This is a tale in three parts.
Part The First
When my daughter was born, the very best advice I got was that when she did something wrong, I should never say “You bad girl, why did you do that?”
I didn’t understand why I shouldn’t say that, so my friend explained. He said, “Instead, you should say ‘You good girl, why did you do that?”
“Think about it”, he said. “If you call a child a ‘bad girl’ over and over, what will they grow up to be?”
I immediately understood, took his advice to heart, and followed it exactly.
Part The Second
I was brought up in a household that was anti-racist to the core. It was ruled by my grandmother, who had black friends for her entire life. She grew up in the 1890s as one of eleven children in the only white family on the north side of Lake Arthur, Louisiana, surrounded by “blacks, Creoles, and Redbone Indians” as she said. She would not allow the word “n*gger” to be spoken in her presence ever—she said that all people deserved honor and respect.
In the 1930s, she scandalized the upstate New York town she’d moved to after her marriage. When a black Minister brought some vegetables to her back door to thank her for the assistance she’d given to his struggling parish, she famously said “Certainly I will speak with him, but only if he will come around to the front door and ask for me there.” That didn’t sit well with the local busybodies, not at all. Black people were supposed to “know their place”, and only come to the back door, the servants’ entrance. But she didn’t care what people thought. Black people were her friends, she wasn’t going to change to fit someone’s expectations, and her black friends were going to come in through the front door like everyone else..
And all seven of us, her grandchildren, were brought up by her to like and respect black people. Me, I’ve lived and worked and partied with and loved black people all my life. Inter alia, I lived and worked for 17 years in black-majority countries.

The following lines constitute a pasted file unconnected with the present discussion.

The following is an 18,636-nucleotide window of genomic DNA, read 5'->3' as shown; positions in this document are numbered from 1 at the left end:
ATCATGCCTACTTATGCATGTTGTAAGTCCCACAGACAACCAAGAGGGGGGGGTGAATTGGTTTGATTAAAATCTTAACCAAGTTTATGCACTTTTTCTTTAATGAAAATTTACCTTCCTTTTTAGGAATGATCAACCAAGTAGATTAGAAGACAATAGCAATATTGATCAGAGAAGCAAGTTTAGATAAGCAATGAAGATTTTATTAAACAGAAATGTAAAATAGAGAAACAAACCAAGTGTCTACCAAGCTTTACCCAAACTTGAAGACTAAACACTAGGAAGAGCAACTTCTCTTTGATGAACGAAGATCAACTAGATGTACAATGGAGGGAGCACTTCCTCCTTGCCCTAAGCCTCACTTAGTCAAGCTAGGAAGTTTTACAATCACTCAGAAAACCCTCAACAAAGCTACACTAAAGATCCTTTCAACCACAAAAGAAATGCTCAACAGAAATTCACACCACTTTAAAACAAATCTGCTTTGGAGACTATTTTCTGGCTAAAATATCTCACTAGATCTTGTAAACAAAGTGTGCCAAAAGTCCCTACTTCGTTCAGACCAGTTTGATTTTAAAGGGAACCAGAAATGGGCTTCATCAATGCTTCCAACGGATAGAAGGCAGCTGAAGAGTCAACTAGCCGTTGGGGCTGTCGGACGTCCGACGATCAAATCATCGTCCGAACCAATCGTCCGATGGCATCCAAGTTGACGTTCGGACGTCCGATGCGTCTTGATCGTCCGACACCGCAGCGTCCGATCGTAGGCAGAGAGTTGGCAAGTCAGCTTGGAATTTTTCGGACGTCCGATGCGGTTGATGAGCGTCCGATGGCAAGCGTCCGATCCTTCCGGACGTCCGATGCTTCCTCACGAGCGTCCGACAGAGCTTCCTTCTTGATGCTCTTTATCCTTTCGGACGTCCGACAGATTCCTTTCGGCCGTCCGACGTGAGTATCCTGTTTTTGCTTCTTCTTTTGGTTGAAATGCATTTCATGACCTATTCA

And so, while I am more than aware of my many failings and shortcomings, I know for a fact that racism is most definitely not among them.
Part The Third
Despite my upbringing, despite my life among black people, despite my active support and participation in the Civil Rights Movement as a young man, I can’t tell you how many times in the last five years or so I’ve been personally called a racist. It has come to be the go-to accusation of far too many people for anyone that they disagree with. I’m endlessly told that my opinion doesn’t count because I’m just an “old white man” …
Look, here’s a simple fact. When I was a youth, there were still “Colored” and “White” drinking fountains, hotels, restaurants, beaches, and swimming pools all over the south. In some states, it wasn’t legal for black and white people to get married. And there were almost no black people in positions of political power—almost no Governors, Mayors, Sheriffs, or elected officials of any kind.
However, today there are no segregated drinking fountains or restaurants or swimming pools.
Because white politicians made them illegal.
And it’s no longer illegal for black and white people to get married.
Because white Supreme Court Justices said it was legal.
And there are black elected officials at all levels, Governors and Mayors and Sheriffs and a twice-elected black President.
Because they were elected by white people. Remember, black people are only about 10% of the people who vote. No way that 10% of the voters can elect anyone on their own.
Now, please be clear. I’m not saying that black people had no part in those huge social changes in my lifetime. That would be madness. Black people were a crucial, central, and indispensable part of those changes … but those changes would NEVER have happened without the actions of white legislators and judges and voters.
Yes, there are still white racists, just as there are black racists. But in fact, there is a huge reservoir of goodwill among white people towards black people. It’s why we have black elected officials and a twice-elected black President—because white people care about black people. And deservedly so—we all bleed the same color, we all have the same hopes and dreams, we are all brothers and sisters under the skin.